Node.js API + MongoDB CRUD Operations | Part 01

Nimasha Madhushani
4 min readJan 5, 2023
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This is Part 01 of the series of Node.js API + MongoDB CRUD Operations. I think definitely you are familiar with JavaScript before doing the hands-on practices on NodeJs. As the first step, you need to set up your environment.

Then open your command prompt and check whether you have installed the node to your local machine. To that, you can use node -v as below,

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🔶If you need to upgrade the node version already installed, refer to this article: How to Upgrade or Downgrade the node Version?

Otherwise, you can use this link to download the node and you can install it as how you install software usually. [I recommend you to download the LTS version]

Now you can create a new folder and open that folder in VS Code. You can open the gitbash inside the newly created folder and run code . in that terminal.

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Then open an integrated terminal and initiate the project using npm init

Then package.json the file will be created as below,

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Then prepare the file structure to go ahead. In this app-structure.txt folder structure is finalized.

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Now we have to install node modules and some packages. First, run npm install. Then,

To install these packages,

npm i nodemon express body-parser mongoose dotenv

Rather than installing like this, you can do the installation of packages separately as below.

npm i nodemon 
npm i express
npm i mongoose
npm i mongoose
npm i dotenv

Dependencies in package.json file after the installation of npm packages.

 "dependencies": {
"body-parser": "^1.20.1",
"dotenv": "^16.0.3",
"express": "^4.18.2",
"mongoose": "^6.8.2",
"nodemon": "^2.0.20"
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We will have a small clarification on the packages we installed here,🤗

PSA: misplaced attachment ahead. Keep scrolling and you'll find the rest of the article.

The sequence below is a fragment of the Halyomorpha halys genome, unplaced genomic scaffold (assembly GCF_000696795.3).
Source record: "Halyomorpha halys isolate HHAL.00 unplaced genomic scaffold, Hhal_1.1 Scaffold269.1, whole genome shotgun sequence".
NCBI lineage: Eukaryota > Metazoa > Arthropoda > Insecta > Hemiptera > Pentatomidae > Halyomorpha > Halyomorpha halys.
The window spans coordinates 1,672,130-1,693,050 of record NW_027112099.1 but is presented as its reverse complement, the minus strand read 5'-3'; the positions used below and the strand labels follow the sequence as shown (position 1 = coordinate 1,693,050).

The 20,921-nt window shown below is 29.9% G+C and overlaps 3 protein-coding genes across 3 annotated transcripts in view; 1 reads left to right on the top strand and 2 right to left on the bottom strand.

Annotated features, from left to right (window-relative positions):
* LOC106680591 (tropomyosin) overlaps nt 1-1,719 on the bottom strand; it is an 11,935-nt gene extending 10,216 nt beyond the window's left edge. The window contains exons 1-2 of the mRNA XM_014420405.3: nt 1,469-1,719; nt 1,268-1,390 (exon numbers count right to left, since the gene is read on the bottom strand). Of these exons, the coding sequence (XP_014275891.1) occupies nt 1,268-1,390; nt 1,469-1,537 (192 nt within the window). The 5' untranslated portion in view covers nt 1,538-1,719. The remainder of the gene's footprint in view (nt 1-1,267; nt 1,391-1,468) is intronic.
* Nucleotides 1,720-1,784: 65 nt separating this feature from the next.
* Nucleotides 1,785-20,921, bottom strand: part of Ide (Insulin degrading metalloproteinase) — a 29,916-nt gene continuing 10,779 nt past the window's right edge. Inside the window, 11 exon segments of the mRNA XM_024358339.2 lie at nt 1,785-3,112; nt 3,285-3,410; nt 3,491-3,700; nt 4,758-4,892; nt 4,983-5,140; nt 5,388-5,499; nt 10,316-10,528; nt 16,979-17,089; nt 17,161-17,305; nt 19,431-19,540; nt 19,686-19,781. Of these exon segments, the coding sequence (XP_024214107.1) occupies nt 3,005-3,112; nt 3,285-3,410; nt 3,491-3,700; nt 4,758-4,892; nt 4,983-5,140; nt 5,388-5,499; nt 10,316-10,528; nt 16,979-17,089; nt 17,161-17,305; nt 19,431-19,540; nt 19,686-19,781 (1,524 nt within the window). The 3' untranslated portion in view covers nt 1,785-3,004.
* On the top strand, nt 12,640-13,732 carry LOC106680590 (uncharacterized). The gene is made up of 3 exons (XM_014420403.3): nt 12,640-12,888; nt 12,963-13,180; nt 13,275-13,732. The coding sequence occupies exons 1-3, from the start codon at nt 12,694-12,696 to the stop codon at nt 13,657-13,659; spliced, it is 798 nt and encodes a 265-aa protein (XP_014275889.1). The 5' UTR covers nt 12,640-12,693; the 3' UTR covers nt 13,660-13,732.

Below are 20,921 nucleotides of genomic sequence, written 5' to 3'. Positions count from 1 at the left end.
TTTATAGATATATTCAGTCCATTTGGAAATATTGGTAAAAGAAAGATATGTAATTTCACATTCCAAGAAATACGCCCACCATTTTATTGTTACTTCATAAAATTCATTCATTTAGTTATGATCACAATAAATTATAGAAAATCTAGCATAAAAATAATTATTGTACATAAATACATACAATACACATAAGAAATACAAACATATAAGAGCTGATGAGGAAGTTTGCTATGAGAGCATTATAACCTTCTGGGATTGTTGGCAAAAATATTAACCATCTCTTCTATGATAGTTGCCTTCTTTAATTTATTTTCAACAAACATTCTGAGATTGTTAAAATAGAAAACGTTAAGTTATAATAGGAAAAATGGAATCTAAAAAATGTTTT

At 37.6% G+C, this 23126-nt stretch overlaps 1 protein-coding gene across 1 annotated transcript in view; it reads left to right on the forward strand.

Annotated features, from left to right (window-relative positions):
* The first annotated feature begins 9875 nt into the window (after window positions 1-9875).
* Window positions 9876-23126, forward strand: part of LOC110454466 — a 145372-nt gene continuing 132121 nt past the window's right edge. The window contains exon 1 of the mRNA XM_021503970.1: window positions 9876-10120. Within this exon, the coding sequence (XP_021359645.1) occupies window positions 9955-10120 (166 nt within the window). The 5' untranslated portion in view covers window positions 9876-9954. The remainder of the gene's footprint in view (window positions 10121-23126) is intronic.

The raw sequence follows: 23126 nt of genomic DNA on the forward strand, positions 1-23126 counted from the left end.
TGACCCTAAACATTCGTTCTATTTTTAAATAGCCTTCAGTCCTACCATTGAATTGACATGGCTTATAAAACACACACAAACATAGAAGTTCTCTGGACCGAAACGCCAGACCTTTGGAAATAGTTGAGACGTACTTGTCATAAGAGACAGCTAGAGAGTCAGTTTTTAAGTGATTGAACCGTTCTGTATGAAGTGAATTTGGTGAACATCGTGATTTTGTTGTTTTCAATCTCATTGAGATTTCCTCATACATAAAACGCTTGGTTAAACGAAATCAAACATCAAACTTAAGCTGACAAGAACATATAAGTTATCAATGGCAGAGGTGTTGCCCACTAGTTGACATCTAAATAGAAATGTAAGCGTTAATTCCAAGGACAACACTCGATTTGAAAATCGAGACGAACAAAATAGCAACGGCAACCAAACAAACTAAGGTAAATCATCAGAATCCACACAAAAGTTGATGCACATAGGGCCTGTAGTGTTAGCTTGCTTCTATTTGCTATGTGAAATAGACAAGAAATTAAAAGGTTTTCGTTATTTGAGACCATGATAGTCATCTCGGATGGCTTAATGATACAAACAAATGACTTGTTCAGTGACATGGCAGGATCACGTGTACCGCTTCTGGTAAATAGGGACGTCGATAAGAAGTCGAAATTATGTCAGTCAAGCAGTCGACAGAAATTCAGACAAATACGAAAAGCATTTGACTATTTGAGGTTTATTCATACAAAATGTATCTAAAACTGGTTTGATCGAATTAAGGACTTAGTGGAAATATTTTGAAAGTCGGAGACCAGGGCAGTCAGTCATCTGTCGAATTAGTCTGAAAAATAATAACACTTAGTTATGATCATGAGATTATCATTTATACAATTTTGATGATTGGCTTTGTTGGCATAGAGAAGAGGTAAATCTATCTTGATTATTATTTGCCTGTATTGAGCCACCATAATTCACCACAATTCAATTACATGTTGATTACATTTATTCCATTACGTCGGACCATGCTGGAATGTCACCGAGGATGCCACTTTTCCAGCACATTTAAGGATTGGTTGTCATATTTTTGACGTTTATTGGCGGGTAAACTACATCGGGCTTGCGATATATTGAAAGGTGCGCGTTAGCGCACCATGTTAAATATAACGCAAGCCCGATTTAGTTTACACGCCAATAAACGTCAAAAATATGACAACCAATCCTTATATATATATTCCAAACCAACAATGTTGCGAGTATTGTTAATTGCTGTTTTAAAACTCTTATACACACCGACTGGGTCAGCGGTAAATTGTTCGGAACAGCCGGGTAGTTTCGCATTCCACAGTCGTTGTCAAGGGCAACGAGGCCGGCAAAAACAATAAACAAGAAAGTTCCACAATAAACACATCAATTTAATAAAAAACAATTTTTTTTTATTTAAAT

• nodemon — Install nodemon to restart the project automatically whenever the changes are made in the project directory. When you globally install it can use in future nodejs projects also.
  • body-parser — Node.js body parsing middleware. Parse incoming request bodies in middleware before your handlers, available under the req.body property.
  • express — Express provides methods to specify what function is called for a particular HTTP verb ( GET, POST, SET, etc.). json() is a built-in middleware function in Express. This method is used to parse the incoming requests with JSON payloads and is based on the body-parser. This method returns the middleware that only parses JSON.
  • mongoose — Mongoose is a MongoDB object modeling tool designed to work in an asynchronous environment.
  • dotenv — Dotenv is a zero-dependency module that loads environment variables from a .env file into process.env. Storing configuration in the environment separate from code is based on The Twelve-Factor App methodology.

Then create a new file index.js to create the server. As the first step import the express. After that, assign the value return from the express method to start the server, called the method listen()

Passing the port number using a callback function should be done as below.

const express = require("express");
const app = express();
app.listen(3000, () => console.log("Server is started on 3000"));

In the package.json file, you can see this.

 "scripts": {
"test": "echo \"Error: no test specified\" && exit 1"

This runs a predefined command specified in the "start" property of a package's "scripts" object.

If the "scripts" object does not define a "start" property, npm will run node index.js.

 "scripts": {
"start": "nodemon index.js"

Finally, Run the application by npm start . The project will restart automatically whenever the changes are made in the project directory.

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Hey super cool….😎Now our application is running on port 3000 successfully. We will continue with Part 02. Stay tuned and If you have anything to clarify please drop a comment here.

Source code for this Blog series…😉

Link to Part 02: Node.js API + MongoDB CRUD Operations | Part 02

Ok… Then…Bye for now…!!👋👋